Tuesday, January 17, 2017

Gaming with Fibromyalgia (x-posted Imaginary Funerals)

This post has been crossposted from the Imaginary Funerals blog that has since been discontinued. Posts are hosted on the Imaginary Funerals G+ page

GAMING WITH FIBROMYALGIA (link to main host)

by +Brie Sheldon (originally posted January 24, 2014)

A little background:

I was diagnosed with fibromyalgia when I was 12. It was a lousy diagnosis to get at such a young age, but the symptoms were pretty clear and they’ve only gotten worse since then. If you want to know more about fibromyalgia, a quick internet search should answer any questions you have.

I started tabletop gaming around age 15 or 16 (I’d done text RPGs for years by that point). At that point, my fibro wasn’t too extreme, but I still dealt with some of the problems – leg cramps, soreness, and fibro fog. These things have increased in severity and frequency since then.

I know a lot of people have it way worse than me, but I wanted to share my experience. Maybe it will help other people, and maybe it will help con organizers, GMs, and other players understand the difficulties people like me face. So, what’s so hard about gaming with fibromyalgia?

Managing climate control. Holy crap is this hard! I don’t know if gamers just run hot or what, but virtually every gaming space I’ve ever been in is too cold for me. A lot of people game in basements, which (even when finished) are often cold and sometimes damp, and it leaves me aching and sore and generally pretty miserable. This year at cons I ran into the problem of it simply being way too cold in some of the rooms, so by the end of sessions I was cramped up and ready to go lie down. But sometimes, you can’t lie down – you have to keep going, especially when you feel the social pressure to be involved or just really want to be involved.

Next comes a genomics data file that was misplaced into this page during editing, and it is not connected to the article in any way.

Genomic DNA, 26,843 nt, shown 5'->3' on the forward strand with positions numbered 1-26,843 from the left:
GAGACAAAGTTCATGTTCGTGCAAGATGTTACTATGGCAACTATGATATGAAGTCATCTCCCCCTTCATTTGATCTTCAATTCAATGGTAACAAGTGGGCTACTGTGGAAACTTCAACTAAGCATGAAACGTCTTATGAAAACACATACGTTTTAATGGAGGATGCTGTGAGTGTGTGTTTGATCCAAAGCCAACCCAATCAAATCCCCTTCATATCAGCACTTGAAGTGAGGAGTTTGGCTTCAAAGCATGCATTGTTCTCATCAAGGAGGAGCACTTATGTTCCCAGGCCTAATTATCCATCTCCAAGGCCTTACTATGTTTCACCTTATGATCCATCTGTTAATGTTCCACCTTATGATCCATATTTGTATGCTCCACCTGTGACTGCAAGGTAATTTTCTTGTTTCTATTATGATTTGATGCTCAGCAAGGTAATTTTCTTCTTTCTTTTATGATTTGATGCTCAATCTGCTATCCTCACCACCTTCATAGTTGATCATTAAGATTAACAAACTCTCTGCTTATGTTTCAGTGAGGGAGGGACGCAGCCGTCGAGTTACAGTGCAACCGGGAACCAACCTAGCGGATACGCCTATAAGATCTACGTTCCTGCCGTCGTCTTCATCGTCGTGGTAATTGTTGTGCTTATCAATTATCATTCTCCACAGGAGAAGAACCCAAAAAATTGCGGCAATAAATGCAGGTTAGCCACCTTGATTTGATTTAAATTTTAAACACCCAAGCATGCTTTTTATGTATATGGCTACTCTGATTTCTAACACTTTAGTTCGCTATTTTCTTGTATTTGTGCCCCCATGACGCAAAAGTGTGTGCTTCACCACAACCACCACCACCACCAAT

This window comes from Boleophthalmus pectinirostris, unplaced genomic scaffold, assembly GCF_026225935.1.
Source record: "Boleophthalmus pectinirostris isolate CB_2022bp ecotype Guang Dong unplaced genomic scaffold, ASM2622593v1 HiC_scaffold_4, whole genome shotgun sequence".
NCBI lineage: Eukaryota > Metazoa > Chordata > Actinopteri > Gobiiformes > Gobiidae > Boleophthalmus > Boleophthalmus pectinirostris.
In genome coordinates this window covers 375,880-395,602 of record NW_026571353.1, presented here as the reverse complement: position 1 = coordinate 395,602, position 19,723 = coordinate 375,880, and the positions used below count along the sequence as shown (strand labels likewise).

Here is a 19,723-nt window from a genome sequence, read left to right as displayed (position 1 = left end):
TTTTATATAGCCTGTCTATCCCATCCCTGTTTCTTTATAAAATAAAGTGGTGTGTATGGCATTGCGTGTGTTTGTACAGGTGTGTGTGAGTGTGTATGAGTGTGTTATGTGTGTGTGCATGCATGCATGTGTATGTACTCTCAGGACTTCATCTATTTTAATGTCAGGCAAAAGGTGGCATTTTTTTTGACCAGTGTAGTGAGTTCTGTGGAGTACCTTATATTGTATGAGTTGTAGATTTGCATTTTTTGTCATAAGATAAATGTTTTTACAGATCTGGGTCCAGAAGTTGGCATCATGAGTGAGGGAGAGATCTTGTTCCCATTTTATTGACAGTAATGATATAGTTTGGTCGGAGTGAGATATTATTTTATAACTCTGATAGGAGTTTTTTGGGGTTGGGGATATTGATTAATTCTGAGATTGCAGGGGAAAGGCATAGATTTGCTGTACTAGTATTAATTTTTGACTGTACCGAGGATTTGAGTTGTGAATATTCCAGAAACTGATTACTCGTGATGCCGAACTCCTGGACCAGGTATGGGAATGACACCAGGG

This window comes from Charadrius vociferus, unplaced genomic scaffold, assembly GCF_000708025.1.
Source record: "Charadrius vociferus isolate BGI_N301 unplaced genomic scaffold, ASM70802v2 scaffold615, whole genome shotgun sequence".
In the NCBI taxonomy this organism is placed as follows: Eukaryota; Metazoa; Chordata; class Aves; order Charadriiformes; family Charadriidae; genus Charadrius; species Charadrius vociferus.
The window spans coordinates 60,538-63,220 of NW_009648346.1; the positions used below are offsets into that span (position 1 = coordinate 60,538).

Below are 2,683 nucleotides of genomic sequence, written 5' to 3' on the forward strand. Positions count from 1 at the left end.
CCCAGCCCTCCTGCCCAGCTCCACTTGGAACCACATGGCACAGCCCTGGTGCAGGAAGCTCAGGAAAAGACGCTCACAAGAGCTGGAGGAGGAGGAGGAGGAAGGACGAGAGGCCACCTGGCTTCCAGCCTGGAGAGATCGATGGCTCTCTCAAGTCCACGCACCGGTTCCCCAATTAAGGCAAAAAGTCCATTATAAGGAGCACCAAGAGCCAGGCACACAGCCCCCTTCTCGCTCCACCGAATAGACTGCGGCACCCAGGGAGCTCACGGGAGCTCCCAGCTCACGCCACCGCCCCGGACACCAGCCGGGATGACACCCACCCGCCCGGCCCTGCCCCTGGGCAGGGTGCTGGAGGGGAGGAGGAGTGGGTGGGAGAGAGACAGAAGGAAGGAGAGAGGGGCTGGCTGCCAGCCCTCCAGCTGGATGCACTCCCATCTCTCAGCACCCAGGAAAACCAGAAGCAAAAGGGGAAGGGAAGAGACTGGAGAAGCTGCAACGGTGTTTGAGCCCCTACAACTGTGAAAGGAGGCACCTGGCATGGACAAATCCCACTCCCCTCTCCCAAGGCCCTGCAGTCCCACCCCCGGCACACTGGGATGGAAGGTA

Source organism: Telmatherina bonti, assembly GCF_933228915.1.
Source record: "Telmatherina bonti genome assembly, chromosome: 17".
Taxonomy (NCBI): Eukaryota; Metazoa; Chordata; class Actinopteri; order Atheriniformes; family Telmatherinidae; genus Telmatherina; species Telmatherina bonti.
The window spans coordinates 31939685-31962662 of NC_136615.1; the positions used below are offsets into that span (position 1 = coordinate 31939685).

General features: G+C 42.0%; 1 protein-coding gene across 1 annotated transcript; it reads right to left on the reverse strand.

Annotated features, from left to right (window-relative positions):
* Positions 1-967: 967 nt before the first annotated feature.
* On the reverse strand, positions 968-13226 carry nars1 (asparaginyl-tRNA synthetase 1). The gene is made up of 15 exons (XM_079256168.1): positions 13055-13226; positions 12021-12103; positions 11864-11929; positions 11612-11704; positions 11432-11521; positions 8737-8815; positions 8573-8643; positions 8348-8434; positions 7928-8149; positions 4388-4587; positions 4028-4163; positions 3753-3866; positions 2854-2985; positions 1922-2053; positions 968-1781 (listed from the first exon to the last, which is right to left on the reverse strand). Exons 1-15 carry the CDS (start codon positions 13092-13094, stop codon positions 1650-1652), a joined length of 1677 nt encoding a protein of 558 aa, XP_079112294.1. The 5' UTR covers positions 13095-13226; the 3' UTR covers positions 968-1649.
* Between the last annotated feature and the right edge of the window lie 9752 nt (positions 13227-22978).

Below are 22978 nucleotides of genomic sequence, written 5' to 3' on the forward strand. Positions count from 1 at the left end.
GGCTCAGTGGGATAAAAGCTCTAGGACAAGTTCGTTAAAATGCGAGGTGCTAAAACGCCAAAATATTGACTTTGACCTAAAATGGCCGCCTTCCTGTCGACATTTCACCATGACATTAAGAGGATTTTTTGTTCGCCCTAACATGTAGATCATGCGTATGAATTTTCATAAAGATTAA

Standing or sitting for long periods. This is something I’ve complained about before, but, super long lines for badges? Standing in food lines? Waiting outside con rooms? Yeah, standing for like 20 minutes is rough. My legs cramp up, my back sometimes seizes, and there’s nowhere to go and nothing to do. Accommodating disabled people is not something cons are great at. It’s troublesome, as well, when you don’t have a visible disability, like me, or when (like me) you don’t have special tags designating you disabled-enough-for-people-to-care. Likewise, sitting at a table (especially in the aforementioned cold rooms) can mean that standing up is a struggle, and it is simply embarrassing to be a 20-something woman who can’t stand up from the table without wobbling. People stare.

Fibro fog. This is probably one of the toughest things. The pain and stiffness I deal with every day in every type of situation, so it becomes a quiet echo of my life, “pain, pain, pain” beneath my breath every moment. You kind of get used to it. The fog, though, isn’t constant, and is worse during times of anxiety and stress. Basically it makes it hard to focus and makes me seem dumber because I can be slow to respond or get confused. For the longest time I didn’t understand what it was, but now I’m pretty familiar with the feeling. I try to hide it because it’s legit one of the things about my illness that makes me feel the most stupid and useless. Ever try adding together dice or adjusting target numbers when your brain feels like it’s stuffed full of cotton? It’s like that all the time. It’s kind of like when you have a sinus headache or like a post-narcotic headache. (This is also a problem when navigating conventions because I get lost and lose track of time very easily when the fog sets in.)

Feeling singled out. I rarely game with other people with disabilities, just because of the way my circles have worked. This means that I’m often the only one at the table who needs accommodations. I’m the only one who needs to be given a break or time to stretch during long gaming sessions. I’m the only one who needs help doing basic addition when my fog is too foggy. It’s just me sitting there having trouble. So far my groups have been pretty great about it, but that doesn’t make it easier for me to feel good about it. An example: asking people to please grab me a drink because that extra walking today just is a bad idea. Most of my group would happily do so, but that doesn’t make me less embarrassed or make me feel less like they should hate me for taking advantage of their kindness.

Gaming with fibromyalgia isn’t easy. It’s got a lot of pitfalls and there aren’t really bonuses for being disabled.

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